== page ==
We resumed rotary coring in Hole 1183A at 0530 hr on 25 September, and we advanced from 1160.6 to 1211.1 mbsf at an average rate of penetration of 1.2 m/hr. The average recovery for this interval was 54%. To reduce the chances of core jamming in the liner, we used no liners and employed a sleeveless core catcher. After the bit had accumulated 44.1 rotating hours, we decided to make another bit change. After circulating a 50-bbl sepiolite mud flush, we pulled back the drill string to 318 mbsf, where we spotted a 50-bbl solution of 10.5 lb/gal mud. The heavy mud was to serve as a density cap to prevent effluent exiting the FFF and complicating reentry operations.
We recovered the drill string and replaced the worn bit with a new, harder-formation RBI C-9 coring bit. While lowering the drill string, we also launched the VIT and ran it down for the reentry. At 0558 hr on 28 September we reentered Hole 1183A after a 20-min search for the FFF. The FFF was not visible, but we could clearly see the circular sediment pond formed from hole cuttings. The spotting of heavy mud at the top of the hole appeared to have prevented material from the hole from venting to the water column and obscuring the visibility, as happened during the first reentry.

We lowered the drill pipe to 202 mbsf, where unassisted progress was prevented by increasing hole drag. We recovered the VIT and picked up the top drive. After dropping a wash barrel, we washed and reamed the hole in an attempt to work past the tight section. However, the tight hole conditions did not improve. From 0815 hr on 28 September to 0530 hr on 29 September, we advanced the bit to 953 mbsf, where the penetration rate dramatically slowed. We recovered the wash barrel and dropped a center bit to drill ahead through the obstruction. We made no further progress and terminated operations in the hole. We deployed the wireline to recover the center bit, but a failed pin connection on the bottom inner barrel prevented the retrieval of the center bit, inner barrel sub, and landing sub, which remained in the bottom-hole assembly (BHA).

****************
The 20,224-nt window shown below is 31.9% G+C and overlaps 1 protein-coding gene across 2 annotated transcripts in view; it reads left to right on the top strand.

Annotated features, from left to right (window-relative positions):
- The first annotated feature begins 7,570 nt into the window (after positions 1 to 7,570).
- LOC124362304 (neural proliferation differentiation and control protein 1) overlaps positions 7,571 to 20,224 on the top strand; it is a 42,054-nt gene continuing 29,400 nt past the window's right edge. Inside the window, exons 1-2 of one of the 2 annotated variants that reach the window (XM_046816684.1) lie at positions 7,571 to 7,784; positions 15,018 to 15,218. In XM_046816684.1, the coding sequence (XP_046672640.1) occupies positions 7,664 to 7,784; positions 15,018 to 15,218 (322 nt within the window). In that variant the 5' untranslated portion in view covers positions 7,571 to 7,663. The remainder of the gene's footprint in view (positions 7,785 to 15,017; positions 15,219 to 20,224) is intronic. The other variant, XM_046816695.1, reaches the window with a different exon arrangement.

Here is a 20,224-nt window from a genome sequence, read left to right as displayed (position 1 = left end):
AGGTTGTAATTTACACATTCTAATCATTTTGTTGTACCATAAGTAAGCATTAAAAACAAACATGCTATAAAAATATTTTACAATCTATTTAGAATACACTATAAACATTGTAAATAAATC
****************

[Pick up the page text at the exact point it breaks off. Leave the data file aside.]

During the washing and reaming of the hole, the relatively rapid rate of advance compared with the rate of coring over the same depth interval strongly suggested that the bit was in the original hole and not drilling a new hole. The drillers commented that it felt as if there was something being pushed ahead of the bit as they tried to advance to 1211 mbsf. We terminated the attempts at getting to the bottom 258 m short of the bottom of the hole. We retrieved the drill string with no noticeable resistance experienced on the way out of the hole. Inspection of the bit showed an unusual amount of wear on the tungsten carbide inserts on the nose of each of the cones. After recovering the beacon and retracting the thrusters and hydrophones, we began the transit to Site 1184 at 1430 hr on 30 September.

During operations at Hole 1183A, we cored 583.8 m of sediment and basement with 260.7 m recovered (44.7% average recovery). An additional 627.3 m of sediment was washed and drilled. We cored ~80.7 m of basaltic basement and recovered a total of 44.2 m of basalt (54.8%).


1The Operations and Engineering personnel aboard the JOIDES Resolutionfor Leg 192 were ODP Operations Manager Ron Grout and Schlumberger Engineer Steve Kittredge.